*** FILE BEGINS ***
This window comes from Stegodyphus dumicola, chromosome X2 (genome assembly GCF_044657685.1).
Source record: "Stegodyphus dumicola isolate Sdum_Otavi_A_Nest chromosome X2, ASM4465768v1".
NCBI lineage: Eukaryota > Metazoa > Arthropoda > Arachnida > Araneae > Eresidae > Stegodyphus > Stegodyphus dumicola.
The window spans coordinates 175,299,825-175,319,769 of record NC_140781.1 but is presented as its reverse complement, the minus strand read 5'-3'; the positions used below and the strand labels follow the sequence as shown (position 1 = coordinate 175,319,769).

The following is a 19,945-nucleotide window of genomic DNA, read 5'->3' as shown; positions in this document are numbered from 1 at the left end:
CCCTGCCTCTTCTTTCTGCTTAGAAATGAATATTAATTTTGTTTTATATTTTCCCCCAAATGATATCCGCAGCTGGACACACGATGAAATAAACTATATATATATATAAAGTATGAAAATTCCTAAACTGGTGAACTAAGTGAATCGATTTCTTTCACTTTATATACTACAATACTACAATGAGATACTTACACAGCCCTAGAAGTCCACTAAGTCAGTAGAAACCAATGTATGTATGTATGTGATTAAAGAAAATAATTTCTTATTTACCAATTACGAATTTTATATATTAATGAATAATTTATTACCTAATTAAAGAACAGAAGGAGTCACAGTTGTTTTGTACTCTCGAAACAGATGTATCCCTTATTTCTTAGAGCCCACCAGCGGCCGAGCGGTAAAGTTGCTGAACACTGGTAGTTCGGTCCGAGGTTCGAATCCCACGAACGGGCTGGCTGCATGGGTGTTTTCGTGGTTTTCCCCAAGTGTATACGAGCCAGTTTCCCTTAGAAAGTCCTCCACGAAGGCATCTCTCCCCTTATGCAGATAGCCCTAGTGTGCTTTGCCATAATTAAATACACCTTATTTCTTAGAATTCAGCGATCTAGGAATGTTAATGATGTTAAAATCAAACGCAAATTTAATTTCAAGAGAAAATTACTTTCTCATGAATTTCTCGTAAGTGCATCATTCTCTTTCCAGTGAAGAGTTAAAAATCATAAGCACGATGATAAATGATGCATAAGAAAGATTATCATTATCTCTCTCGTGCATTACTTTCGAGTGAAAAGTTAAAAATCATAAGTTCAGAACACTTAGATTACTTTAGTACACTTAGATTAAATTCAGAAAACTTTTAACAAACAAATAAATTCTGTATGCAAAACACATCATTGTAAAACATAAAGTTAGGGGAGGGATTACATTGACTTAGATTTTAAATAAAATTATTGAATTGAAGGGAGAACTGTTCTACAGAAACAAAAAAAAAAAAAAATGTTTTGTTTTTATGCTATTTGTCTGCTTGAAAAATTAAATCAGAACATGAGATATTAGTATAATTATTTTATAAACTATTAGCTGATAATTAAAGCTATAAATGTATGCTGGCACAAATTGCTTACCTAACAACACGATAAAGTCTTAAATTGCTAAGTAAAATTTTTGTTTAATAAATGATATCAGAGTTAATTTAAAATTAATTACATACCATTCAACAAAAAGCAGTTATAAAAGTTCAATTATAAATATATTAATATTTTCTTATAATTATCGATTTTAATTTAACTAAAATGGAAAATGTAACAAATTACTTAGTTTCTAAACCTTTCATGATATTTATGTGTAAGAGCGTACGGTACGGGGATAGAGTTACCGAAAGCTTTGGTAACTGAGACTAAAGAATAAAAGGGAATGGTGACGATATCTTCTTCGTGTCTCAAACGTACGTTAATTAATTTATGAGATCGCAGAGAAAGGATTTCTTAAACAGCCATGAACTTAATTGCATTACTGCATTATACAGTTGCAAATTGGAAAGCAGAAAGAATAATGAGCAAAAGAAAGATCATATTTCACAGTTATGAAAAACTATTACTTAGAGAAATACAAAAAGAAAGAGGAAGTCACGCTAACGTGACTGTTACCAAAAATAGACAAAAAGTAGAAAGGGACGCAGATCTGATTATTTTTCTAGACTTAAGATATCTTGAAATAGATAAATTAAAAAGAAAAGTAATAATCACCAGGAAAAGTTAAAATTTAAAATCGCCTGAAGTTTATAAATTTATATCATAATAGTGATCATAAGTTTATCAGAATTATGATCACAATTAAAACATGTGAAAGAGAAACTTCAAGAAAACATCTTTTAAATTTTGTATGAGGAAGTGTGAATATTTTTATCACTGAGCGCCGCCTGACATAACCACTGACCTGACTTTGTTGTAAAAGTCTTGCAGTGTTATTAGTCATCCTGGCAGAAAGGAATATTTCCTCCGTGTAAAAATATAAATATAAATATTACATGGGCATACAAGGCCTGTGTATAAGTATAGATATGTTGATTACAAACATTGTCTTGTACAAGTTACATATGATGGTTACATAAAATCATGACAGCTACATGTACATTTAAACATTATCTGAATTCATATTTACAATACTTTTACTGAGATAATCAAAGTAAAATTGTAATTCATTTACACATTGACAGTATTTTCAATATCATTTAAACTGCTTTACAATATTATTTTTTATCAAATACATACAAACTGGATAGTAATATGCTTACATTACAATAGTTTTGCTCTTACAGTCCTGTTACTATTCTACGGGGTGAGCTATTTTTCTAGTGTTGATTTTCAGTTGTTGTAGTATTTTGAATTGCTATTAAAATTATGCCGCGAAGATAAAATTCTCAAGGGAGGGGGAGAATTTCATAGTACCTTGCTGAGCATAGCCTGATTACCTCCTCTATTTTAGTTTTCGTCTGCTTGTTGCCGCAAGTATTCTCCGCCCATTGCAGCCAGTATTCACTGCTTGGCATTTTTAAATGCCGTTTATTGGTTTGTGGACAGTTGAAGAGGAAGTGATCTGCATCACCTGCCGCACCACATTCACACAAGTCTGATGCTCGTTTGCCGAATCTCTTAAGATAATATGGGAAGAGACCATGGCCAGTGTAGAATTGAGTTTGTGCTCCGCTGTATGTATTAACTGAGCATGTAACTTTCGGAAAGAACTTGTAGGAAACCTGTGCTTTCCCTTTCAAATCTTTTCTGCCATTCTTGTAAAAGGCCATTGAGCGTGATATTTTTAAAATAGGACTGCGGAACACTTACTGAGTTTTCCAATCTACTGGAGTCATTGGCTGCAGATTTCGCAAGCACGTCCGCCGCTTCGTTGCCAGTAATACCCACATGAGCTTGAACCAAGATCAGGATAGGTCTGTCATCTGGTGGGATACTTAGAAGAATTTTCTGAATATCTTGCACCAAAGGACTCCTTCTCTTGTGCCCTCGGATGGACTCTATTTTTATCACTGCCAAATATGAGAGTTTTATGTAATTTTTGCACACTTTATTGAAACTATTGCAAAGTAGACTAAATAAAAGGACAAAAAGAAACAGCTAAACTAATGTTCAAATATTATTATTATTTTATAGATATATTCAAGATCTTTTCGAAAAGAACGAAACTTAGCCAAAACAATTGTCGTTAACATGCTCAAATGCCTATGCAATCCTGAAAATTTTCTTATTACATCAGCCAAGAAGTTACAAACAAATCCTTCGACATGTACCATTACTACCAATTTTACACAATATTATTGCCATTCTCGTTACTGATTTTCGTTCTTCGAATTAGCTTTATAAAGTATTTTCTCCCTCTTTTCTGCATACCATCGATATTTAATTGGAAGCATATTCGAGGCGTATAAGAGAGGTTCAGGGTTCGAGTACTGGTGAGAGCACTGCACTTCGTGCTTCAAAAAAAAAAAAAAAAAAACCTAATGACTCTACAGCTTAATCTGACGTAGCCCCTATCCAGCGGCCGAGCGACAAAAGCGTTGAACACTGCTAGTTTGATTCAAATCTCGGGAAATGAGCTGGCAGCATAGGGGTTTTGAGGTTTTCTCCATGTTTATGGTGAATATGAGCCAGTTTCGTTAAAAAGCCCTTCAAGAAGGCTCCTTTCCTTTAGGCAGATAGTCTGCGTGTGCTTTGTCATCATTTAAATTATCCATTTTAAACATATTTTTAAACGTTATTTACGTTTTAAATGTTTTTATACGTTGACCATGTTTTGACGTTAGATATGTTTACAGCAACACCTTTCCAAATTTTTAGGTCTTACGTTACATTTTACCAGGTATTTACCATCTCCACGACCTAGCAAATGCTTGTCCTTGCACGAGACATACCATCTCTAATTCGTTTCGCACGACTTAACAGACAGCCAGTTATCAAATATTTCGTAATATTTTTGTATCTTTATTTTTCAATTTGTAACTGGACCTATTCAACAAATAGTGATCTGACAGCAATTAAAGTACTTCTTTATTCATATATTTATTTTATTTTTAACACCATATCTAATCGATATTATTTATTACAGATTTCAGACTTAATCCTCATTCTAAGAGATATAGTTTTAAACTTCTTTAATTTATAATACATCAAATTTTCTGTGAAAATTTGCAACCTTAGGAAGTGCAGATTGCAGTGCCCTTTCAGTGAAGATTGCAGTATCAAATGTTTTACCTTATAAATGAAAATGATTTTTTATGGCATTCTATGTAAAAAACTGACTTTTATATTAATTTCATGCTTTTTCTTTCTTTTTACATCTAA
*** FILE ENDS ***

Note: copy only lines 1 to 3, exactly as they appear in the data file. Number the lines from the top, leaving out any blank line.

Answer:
This window comes from Stegodyphus dumicola, chromosome X2 (genome assembly GCF_044657685.1).
Source record: "Stegodyphus dumicola isolate Sdum_Otavi_A_Nest chromosome X2, ASM4465768v1".
NCBI lineage: Eukaryota > Metazoa > Arthropoda > Arachnida > Araneae > Eresidae > Stegodyphus > Stegodyphus dumicola.